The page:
The interesting aspect of the Amiibo line and others like it, is the interaction between the digital representation of the character and the physical figurine itself. By using NFC, the experience seems almost magical, something that a physical connection would most likely ruin. There is a relationship between the player and the object but also between the player and the on-screen character, especially when said character is aggravating the player because its skills are improving. The transparency of the technology helps dissolve the boundaries between the physical object and the fully animated character.


Four: Disney MagicBand

The fourth case study will not be focusing on an attractive in an amusement park but rather on a new one billion dollar wearable technology that has been introduced in the Walt Disney parks: the MagicBand. (Wikipedia. 2014)

The MagicBand is a waterproof plastic wristband that contains a short range RFID chip as well as bluetooth technology. They come in adult and child sizes and store information on them. The wearer can use them as their hotel room key, park ticket, special fast pass tickets, photo-passes as well as a payment method for food, beverages and merchandise. (Ada. 2014)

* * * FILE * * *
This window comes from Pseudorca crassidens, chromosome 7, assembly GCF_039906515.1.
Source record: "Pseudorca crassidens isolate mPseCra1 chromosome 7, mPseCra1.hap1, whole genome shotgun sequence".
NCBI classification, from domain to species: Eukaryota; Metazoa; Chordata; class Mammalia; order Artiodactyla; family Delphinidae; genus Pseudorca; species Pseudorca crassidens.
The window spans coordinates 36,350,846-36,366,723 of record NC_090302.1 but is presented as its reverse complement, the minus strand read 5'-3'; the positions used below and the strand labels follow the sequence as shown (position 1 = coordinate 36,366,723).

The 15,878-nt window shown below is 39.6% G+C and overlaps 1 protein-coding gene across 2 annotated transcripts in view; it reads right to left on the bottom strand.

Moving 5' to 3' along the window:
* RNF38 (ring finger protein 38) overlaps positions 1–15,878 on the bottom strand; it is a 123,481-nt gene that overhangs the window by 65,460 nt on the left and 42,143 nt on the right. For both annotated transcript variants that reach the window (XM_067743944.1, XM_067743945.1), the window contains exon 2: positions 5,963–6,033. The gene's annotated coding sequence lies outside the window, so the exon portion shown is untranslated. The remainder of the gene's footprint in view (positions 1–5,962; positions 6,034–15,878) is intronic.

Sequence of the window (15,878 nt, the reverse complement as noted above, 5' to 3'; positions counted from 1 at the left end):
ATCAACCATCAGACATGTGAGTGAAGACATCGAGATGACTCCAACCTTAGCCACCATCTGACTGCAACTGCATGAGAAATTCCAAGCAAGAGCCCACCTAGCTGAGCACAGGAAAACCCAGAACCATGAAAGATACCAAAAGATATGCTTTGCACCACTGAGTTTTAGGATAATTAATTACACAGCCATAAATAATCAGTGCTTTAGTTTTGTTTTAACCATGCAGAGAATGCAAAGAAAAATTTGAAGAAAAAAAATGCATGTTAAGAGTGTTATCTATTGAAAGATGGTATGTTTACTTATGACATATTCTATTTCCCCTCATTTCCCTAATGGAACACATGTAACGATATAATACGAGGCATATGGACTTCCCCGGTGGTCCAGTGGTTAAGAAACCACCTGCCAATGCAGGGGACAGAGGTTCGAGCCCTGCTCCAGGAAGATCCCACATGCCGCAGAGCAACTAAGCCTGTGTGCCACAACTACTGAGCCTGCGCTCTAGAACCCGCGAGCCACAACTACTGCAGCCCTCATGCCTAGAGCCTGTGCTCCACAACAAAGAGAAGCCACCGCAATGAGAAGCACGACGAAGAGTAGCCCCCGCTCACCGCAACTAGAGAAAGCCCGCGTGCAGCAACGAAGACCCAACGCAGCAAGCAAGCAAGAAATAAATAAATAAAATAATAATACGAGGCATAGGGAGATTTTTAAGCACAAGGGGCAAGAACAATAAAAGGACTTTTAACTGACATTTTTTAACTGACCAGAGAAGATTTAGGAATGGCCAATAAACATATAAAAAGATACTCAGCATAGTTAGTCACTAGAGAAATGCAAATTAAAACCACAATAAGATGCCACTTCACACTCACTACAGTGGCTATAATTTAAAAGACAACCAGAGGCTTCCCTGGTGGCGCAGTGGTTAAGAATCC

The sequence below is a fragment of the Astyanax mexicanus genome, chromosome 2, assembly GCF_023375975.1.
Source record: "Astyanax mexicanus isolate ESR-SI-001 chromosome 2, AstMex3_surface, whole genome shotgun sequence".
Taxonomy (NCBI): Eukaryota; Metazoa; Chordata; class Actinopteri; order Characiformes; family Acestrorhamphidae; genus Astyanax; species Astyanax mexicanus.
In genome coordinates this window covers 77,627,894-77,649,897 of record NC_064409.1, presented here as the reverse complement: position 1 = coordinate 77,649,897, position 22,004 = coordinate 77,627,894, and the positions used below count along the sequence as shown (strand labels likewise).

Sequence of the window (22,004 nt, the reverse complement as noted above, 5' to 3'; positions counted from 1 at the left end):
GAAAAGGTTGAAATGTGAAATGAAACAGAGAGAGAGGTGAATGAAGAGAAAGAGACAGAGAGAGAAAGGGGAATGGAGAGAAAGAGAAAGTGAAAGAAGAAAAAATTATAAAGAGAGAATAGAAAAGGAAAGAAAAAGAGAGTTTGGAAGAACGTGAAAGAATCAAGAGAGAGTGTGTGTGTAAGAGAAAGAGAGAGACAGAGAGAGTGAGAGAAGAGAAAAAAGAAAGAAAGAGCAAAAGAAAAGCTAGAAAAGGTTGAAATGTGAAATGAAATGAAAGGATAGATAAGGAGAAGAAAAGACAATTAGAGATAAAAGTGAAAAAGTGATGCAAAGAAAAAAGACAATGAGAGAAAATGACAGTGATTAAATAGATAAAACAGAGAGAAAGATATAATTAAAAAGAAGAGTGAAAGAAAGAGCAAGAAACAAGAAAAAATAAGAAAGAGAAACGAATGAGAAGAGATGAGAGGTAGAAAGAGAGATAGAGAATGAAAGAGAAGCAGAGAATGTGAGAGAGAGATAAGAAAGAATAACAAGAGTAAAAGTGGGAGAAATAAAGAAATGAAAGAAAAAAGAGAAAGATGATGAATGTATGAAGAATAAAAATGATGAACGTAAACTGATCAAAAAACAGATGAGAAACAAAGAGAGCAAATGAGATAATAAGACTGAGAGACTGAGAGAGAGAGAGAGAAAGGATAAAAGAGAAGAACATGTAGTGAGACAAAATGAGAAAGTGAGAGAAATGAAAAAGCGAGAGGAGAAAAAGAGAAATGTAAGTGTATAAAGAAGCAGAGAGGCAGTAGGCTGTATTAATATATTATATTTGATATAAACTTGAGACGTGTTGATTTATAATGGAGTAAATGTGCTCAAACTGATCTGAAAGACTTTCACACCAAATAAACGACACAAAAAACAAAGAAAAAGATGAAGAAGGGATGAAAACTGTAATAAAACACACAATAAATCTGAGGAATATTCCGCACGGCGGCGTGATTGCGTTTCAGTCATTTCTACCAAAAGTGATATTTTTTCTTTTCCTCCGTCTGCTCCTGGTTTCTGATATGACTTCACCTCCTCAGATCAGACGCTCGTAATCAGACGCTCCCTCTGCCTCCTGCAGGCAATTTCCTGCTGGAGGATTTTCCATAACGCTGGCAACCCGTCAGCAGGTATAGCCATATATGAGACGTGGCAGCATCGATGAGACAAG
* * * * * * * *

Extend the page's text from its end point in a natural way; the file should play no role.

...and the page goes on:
The MagicBands also contains a 2.4ghz transmitter for longer range wireless communication, it can track the band’s location within the parks and link on-ride photos and videos to guests’ photo-pass account.

Thomas Staggs, Chairman of Walt Disney Theme Parks and Resorts, says that the band in the future might enable characters inside the park to address kids by their name. “The more that their visit can seem personalized, the better. If, by virtue of the MagicBand, the princess knows the kid’s name is Suzy… the experience becomes more personalized,” says Staggs. (Panzarino. 2013)


References & Project Context

3D printing:




Adobe. 2014. Adobe Audition. Retrieved from https://creative.adobe.com/products/audition